3 Treasures of Silver Lake - a Bog, a Bluff, & a Mountain
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3-Seldom Visited Treasures of Silver Lake - a Bog, a Bluff, and a Mountain

Silver Lake is a small community resting northwest of the village of Wilmington, along county roads, which ramble through the mountain country like a lazy river. With the hype of the High Peaks so close and in the shadows of the massive rocky expanse of Whiteface Mountain, it is seldom thought about to venture anyplace else. But what many visitors to our region don’t realize is the beauty that lies in the foothills just north of the Whiteface Mountain, and with a short drive of less that 30-minutes, you can be there.

The Village of Silver Lake is well known for its crisp blue waters of Silver Lake and the serene beauty of Taylor Pond. But what lies hidden in plain sight along foot trails are a bog, a bluff, and a mountain, peresentling excellent opportunities for hiking in the Adirondacks.

Silver Lake Bog and Bluffs


How to get to Silver Lake Bog and BluffS

That’s easy, just locate the four-corners in Wilmington and drive northeast along Bonnieview Road (CR19). Continue to the end of the road to Silver Lake Road (CR17). Once there, turn left and drive toward Silver Lake. Stay on Silver Lake Road for just under 7-miles to Union Falls Road on the left. Follow Union Falls Road for 1.2 miles to Hawkeye Road on the left. Turn down Hawkeye Road for a short distance to the trailhead on the right.

This trailhead was built and is maintained by The Nature Conservancy. Entering the woods you will enjoy the quiet surrender of a tall growth forest with an attractive trail under your feet. The sounds of song birds will fill your ears and before you know it, you are at Silver Lake Bog. Through the bog a long boardwalk will guide you. Wetland wildflowers grow on both sides, butterflies get nectar from the sheep laurel, and painted turtles shuffle through the undergrowth. The boardwalk after a wet season can tend to become very slippery in areas, even with only rainwater, tread softly. Eventually the boardwalk will end, but the trail will continue.


You will now be on the foot trail to Silver Lake Bluffs. This well-developed trail will lead you through yet another section of quiet forest. The trail swings through a mixed forest and slowly starts to climb up along the hills. Near the end a slightly more serious ascent will bring you to the top of the bluffs high above Silver Lake to the south. Exploring along the top, herd paths will bring you to more interesting vistas.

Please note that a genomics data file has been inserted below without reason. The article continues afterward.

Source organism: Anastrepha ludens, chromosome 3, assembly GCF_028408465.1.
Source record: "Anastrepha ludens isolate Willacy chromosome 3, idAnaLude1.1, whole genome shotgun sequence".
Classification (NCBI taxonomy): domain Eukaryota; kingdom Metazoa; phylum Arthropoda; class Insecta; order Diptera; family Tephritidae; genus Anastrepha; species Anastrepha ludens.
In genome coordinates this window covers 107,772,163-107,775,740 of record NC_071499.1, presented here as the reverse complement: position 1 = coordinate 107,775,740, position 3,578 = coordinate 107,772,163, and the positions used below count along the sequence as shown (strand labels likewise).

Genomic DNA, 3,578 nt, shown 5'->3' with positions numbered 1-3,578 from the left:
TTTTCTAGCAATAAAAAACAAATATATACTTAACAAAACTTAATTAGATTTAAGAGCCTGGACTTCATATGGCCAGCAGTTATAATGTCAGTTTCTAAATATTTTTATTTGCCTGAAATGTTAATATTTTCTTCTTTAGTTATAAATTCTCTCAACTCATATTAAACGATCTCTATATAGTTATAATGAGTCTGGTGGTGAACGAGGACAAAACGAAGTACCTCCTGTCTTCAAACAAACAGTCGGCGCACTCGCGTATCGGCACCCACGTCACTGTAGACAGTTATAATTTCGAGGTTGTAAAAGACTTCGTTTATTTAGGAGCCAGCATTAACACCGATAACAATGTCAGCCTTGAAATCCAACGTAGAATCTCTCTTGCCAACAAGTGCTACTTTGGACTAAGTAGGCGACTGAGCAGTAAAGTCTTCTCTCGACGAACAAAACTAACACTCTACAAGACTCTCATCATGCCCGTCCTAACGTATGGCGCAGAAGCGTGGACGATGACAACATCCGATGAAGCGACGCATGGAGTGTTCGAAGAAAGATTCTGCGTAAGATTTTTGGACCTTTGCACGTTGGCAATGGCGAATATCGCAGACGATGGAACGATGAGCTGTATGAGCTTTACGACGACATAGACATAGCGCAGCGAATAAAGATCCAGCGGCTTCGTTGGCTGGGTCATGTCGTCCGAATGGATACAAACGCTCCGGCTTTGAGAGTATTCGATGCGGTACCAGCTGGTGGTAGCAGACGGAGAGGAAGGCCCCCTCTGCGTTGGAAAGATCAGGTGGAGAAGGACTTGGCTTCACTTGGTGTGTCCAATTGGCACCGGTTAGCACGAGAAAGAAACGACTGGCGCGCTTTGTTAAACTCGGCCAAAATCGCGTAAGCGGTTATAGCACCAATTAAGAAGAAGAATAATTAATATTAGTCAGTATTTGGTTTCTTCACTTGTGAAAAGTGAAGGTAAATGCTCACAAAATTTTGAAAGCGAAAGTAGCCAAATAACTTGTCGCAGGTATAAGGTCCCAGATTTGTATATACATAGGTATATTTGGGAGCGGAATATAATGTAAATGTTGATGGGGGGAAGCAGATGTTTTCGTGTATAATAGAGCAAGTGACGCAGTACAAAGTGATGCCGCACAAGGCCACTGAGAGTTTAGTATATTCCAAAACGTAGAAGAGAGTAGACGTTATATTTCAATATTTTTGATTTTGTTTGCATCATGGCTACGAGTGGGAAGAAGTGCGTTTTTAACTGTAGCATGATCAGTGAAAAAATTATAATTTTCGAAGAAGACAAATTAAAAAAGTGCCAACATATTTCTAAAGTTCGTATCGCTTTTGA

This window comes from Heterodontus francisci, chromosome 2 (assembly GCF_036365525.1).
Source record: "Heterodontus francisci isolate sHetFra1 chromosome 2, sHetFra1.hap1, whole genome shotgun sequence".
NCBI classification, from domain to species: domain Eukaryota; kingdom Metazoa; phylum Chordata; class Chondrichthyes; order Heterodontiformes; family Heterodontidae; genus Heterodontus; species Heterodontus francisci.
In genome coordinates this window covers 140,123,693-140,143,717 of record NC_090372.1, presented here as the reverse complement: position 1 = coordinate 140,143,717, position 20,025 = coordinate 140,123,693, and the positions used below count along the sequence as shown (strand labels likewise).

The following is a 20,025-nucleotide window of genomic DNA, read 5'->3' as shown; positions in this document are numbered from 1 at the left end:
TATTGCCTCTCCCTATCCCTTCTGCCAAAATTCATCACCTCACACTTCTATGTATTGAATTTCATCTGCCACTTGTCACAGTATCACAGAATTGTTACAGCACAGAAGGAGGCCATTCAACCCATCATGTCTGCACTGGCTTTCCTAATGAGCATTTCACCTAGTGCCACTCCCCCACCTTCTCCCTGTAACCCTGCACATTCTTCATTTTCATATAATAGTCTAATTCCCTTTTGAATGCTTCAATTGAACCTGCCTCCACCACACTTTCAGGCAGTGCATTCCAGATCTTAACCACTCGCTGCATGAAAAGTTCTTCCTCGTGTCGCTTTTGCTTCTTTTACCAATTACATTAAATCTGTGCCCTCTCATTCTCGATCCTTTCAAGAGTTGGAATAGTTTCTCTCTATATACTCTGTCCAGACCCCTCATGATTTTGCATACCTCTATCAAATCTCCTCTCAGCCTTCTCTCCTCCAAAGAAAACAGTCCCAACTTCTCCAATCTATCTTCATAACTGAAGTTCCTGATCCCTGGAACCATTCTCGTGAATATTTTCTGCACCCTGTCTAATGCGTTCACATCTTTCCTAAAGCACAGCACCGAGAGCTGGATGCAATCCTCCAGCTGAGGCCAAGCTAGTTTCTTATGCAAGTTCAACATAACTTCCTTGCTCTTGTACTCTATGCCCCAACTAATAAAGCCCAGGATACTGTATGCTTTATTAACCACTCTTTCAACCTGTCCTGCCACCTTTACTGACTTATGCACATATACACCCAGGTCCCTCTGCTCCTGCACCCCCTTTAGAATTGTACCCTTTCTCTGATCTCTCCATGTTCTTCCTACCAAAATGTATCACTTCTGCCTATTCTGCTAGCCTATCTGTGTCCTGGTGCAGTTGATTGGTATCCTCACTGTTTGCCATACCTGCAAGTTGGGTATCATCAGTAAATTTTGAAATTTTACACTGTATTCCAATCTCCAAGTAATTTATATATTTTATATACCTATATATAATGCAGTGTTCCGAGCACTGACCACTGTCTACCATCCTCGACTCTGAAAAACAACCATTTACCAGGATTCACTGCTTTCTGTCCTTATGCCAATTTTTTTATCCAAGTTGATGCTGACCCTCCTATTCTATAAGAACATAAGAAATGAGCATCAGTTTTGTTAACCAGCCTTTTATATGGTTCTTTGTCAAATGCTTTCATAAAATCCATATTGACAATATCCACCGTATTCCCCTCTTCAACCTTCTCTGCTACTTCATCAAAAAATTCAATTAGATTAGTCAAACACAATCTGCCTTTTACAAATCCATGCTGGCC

Silver Lake Mountain

Open rock

How to get to Silver Lake Mountain

Using the same directions as above will get you all the way there, except you won’t have to travel quite as far. Once you are on Silver Lake Road just continue for 5.7 miles to the trailhead on the right. This narrow trailhead entrance can easily be driven right past.

Starting up Silver Lake Mountain from the trailhead parking area you will start hiking along an old woods road that is almost completely disappeared and revived as a foot trail. The footing is a bit tough with loose rocks that will soon end once you leave the old road. When you leave the old road the terrain starts to get steeper and quickly comes to a slight lookout through the trees. Several smaller lookouts will welcome you along the way.

Taylor Pond

After a small relief in the trail and just prior to the summit there is a very steep section with lots of open rock. You can avoid the rock by taking the path near the trees on the left or scramble straight up the ridge. Along this section is where the best views will open up behind you. You will have views for the remaining distance to the summit, be sure to turn around occasionally to see more of them. The summit is partially open as you sit atop one of the larger peaks in the area. The long rocky ridge of Porter Mountain will be seen along the shoulder to the east.

Interested in more opportunities for hiking in the Adirondacks Whiteface Region, be sure to stop by a local bookshop and pick up a trail guide. Need a place to stay after you explore the regions foothills; Wilmington has tons of excellent places to rest your head

Spencer Morrissey

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